August 12, 2016
ISLAMABAD – Dawn newspaper Friday termed the controversial Prevention of Electronic Crimes Bill (PECB) as being regressive and written not to protect citizens but to empower the state.
In an editorial titled ‘Draconian cyber law’, the paper said the government’s unwavering commitment to bulldozing the bill through has borne fruit in spite of criticism by human rights activists, journalists, IT experts and digital rights groups.
The National Assembly Thursday passed the Bill with majority votes while members of the opposition opposed its certain clauses.
Dawn said that specifically, the PECB can be seen as a tool of war, one of the “cornerstones of the government’s plan to fight the spread of terrorists’ and militants’ activity online”, an earlier interior ministry report stated in connection with the National Action Plan against terrorism.
“The government was under pressure to pass the bill using any force necessary,” the paper quoted MQM MNA Raza Ali Abdi as saying in the National Assembly.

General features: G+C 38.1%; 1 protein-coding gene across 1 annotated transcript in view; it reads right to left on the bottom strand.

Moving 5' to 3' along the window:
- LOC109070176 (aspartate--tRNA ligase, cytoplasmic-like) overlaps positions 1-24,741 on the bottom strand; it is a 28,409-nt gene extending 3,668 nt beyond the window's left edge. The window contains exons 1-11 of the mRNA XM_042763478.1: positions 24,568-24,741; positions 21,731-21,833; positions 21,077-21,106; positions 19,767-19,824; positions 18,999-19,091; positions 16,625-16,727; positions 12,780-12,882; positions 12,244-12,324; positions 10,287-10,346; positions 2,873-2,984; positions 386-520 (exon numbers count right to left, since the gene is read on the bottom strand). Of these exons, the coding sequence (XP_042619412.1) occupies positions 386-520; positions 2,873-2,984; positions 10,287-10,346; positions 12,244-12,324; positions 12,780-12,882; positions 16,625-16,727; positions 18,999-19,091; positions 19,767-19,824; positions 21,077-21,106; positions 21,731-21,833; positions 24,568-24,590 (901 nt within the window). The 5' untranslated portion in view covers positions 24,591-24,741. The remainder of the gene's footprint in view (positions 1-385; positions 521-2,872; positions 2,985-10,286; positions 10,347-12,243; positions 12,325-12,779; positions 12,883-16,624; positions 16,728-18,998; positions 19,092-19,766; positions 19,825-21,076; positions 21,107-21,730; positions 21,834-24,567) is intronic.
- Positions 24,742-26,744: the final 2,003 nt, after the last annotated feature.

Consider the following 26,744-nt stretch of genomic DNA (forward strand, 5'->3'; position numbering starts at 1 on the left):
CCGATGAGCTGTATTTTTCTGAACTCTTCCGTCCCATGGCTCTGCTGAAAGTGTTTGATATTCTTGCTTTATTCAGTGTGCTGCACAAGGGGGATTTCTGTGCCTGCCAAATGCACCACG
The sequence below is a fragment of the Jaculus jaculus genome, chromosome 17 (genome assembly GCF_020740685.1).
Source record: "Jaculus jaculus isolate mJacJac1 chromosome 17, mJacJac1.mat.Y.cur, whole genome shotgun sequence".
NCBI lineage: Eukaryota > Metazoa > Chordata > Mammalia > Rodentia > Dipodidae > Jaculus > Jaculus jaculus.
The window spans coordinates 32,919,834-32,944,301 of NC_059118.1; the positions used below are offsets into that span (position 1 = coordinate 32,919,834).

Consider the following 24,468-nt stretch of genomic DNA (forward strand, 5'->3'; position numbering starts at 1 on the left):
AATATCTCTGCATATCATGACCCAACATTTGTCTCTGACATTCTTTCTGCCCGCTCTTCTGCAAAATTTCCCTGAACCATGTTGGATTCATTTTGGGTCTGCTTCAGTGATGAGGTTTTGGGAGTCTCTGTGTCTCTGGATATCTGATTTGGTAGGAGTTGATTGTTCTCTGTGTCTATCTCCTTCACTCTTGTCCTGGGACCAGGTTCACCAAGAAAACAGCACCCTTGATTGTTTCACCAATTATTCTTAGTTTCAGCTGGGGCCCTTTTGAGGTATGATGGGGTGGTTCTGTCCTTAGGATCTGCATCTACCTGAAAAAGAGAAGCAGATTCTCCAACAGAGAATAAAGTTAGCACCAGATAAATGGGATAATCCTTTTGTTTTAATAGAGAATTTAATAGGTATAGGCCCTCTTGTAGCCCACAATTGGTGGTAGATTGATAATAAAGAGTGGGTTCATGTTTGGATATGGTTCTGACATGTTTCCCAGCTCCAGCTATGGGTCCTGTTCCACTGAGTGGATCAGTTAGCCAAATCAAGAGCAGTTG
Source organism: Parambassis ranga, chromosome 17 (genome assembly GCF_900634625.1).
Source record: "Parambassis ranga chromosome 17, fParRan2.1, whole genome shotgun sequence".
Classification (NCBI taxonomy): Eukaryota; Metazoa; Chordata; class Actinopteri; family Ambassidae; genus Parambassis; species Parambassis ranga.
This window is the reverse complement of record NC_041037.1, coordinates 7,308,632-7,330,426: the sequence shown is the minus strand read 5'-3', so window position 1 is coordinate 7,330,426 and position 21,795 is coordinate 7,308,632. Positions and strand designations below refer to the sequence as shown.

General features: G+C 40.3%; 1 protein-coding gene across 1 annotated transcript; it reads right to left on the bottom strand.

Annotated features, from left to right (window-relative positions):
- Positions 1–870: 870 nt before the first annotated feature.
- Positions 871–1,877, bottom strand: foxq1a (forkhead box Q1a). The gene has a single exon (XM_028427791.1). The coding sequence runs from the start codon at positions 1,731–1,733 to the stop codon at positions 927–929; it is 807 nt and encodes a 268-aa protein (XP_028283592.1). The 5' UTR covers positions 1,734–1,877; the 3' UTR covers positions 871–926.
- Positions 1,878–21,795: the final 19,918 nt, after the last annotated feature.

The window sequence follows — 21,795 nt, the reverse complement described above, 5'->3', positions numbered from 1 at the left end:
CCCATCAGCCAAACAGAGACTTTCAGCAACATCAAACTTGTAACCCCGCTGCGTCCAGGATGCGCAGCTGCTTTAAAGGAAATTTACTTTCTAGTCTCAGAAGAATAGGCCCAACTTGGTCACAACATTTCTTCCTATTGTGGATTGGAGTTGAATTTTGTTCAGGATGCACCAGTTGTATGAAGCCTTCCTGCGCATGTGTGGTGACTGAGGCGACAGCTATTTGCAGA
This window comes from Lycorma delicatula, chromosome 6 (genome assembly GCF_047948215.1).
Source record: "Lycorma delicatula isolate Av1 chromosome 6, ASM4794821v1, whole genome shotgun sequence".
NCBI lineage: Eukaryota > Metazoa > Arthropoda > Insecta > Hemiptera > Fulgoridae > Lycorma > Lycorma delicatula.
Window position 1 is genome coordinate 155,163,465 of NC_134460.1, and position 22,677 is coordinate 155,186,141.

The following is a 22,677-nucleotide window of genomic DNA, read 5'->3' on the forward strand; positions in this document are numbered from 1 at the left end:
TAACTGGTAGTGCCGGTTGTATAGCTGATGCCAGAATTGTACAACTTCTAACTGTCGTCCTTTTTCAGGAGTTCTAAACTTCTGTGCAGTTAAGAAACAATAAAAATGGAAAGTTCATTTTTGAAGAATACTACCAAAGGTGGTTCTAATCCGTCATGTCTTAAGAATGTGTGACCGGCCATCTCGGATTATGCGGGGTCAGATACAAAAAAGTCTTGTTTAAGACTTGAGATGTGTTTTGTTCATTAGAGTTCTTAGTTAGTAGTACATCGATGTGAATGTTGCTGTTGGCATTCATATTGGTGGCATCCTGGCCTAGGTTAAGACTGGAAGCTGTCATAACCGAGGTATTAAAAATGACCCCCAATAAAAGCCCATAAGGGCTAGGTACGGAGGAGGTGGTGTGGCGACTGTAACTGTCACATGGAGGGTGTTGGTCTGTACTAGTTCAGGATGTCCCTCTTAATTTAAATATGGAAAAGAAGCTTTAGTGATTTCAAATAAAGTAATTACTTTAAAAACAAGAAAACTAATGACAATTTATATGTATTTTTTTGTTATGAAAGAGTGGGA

However, the paper regretted it was a pity he did not share, for the record, where the pressure came from, although it was an open secret.
“Parliament then has ceded control of the internet in the name of national security. The bill has many grey areas and poorly worded definitions of terms such as ‘malicious intent’ or ‘dishonest intention’. The harsh punishments listed do not fit with most of the crimes in the bill,” the editorial said.
The editorial pointed out that the room for interpretation of several clauses is so vast that a harmless activity could land an individual behind bars with hefty fines. Other areas of concern, such as the draft conflicting with other laws, have been ignored.
The paper said the granted room for censorship is likely to have a chilling effect on the one medium where diversity of thought was possible with minimum interference.
The editorial quoted PPP’s Naveed Qamar as saying: “The bill will be misused by authorities and government departments. None of us will be spared if this law is used in an undemocratic way.”
The paper noted that given Pakistan’s patchy record in governing the internet thus far, there are legitimate fears that the government and security agencies will misuse the ambit of this law to their advantage. There is no doubt that there is aneed for laws to regulate cyber activity in a wolrd where online behavior is increasingly becoming part of the public domain. But this botched attempt is set to cause more problems than it will solve,” the paper wrote.
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